For the level of food and service, Grain de Sel presents a compelling value argument—the 5-course tasting menu was only $45 per person, considerably less expensive than what you’ll pay at most other Montreal establishments in this league.

P.S. Non-Francophones should not hesitate to visit (or feel shy about phoning to reserve in English) as all the staff were perfectly happy talking with us in both English and French. I’m guessing the owners cut loose the unfriendly waiter referred to by Marla A in her 2013 review.

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1  Thank WMarkR
This review is the subjective opinion of a TripAdvisor member and not of TripAdvisor LLC
Reviewed 14 September 2014

An unexciting area of the Montreal suburbs is one of the last places you would expect to find a restaurant of this quality and style. The menu is original and exciting but with a few classics for those of a less adventurous nature, who would expect black pudding with chocolate, caramelised banana and confit garlic purée as an appetiser, which turned out to be a harmonious and delicious dish? Just one example of the many interesting delights offered, although I did pass up the opportunity to try carpaccio of octopus!
The room is stark but elegant with large modern art on the walls, not large but not cramped either. The service is first class and fun, from the warm initial greeting to the final goodbye. When we asked for the dessert menu one of the waitresses came and described it while she was writing it on what appeared to be the tablecloth but was actually a sheet of paper which exactly fitted the table. The most impressive thing was that she was writing it upside down so that we could read it! Great trick. A table visit from the enthusiastic young chef rounded off the evening.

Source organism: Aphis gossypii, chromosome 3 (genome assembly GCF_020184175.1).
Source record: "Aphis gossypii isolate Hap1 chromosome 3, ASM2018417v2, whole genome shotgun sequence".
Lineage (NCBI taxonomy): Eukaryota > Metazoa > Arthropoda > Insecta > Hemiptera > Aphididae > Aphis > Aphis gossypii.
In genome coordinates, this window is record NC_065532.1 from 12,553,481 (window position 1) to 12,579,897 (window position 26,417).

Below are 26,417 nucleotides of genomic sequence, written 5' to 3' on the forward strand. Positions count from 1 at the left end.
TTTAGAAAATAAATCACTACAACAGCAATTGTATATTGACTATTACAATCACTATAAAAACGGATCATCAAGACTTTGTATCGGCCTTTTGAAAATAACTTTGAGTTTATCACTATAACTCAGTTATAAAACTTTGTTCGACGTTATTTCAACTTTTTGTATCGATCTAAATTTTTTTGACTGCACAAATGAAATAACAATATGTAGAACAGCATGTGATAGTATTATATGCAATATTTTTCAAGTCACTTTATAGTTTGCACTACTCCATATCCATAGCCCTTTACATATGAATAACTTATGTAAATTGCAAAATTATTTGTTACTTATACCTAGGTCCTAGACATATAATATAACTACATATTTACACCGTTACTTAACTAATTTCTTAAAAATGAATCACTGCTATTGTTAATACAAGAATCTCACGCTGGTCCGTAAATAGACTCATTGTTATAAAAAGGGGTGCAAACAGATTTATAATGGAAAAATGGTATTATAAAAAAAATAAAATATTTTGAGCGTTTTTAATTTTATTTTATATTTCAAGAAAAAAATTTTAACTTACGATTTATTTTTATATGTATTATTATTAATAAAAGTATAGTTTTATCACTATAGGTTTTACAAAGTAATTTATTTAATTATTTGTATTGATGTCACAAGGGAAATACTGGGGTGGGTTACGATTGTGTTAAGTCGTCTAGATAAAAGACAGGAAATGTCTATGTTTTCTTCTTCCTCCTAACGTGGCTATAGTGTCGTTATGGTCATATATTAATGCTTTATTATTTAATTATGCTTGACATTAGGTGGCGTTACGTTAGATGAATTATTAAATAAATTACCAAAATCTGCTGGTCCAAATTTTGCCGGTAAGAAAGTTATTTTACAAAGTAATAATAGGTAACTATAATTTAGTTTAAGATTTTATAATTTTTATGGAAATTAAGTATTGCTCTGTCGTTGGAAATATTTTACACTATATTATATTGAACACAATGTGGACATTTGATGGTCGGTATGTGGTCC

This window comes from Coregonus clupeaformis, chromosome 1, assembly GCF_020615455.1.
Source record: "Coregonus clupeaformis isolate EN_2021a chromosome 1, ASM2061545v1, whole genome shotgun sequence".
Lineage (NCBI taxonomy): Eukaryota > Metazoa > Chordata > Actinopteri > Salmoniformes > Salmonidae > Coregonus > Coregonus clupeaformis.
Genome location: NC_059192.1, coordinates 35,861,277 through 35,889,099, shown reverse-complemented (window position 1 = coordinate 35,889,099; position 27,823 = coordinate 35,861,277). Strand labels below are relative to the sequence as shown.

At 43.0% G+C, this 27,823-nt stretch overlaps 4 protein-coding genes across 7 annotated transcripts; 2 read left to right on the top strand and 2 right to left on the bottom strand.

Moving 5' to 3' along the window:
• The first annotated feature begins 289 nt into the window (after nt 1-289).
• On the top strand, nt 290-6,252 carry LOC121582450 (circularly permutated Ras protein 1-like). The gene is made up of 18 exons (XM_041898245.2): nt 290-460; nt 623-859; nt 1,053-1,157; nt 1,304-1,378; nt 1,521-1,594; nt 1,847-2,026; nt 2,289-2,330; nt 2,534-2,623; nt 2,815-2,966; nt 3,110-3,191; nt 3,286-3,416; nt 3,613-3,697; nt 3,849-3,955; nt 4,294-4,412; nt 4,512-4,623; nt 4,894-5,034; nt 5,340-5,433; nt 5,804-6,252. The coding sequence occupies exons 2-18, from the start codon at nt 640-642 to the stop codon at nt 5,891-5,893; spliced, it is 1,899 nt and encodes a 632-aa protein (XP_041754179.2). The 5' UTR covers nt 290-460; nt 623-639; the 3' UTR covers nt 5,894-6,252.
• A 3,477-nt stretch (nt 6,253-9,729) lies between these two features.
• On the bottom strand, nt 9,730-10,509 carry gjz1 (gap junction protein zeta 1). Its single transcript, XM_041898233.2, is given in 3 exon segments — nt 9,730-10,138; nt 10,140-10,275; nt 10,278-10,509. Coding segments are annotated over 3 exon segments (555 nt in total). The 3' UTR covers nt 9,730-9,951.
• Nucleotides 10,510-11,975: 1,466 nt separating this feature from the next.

For food of this quality and originality the prices are surprisingly modest and there is a short but well-chosen wine list. If you find yourself in Montreal in search of a great meal then venture out from downtown to le Grain de Sel, it will be well worth the effort.

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1  Thank manofekent
This review is the subjective opinion of a TripAdvisor member and not of TripAdvisor LLC
Reviewed 9 September 2014

I made a reservation at Le Grain de Sel based on reviews from Trip Advisor and I was not disappointed. In fact both my husband and I think it was the best meal we had in the 4 nights we were in Montreal. We order the beet and goat cheese salad and escargot as appetizers. The escargot was cooked with chopped mushrooms in a garlic and wine sauce and topped with puff pastry. It was so good I drank the sauce. The beet salad was lightly sprinkled with cumin added a subtle and unique flavor. Dinner dishes were fish and chips and a wild mushroom ravioli. Both excellent. The service was great with the servers coming back on several occasions and even the Chef came to our table twice to see how our food was and once to help us with the credit card machine which he noticed we were having trouble with while he was visiting another table.
Unfortunately we ate here the first night so every other meal was compared to this one and we couldn't get back there as we had pre arranged events, one at a Wine Spectator awarded restaurant that didn't come close to the quality of food and service as Le Grain de Sel.

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Thank maureenwd
This review is the subjective opinion of a TripAdvisor member and not of TripAdvisor LLC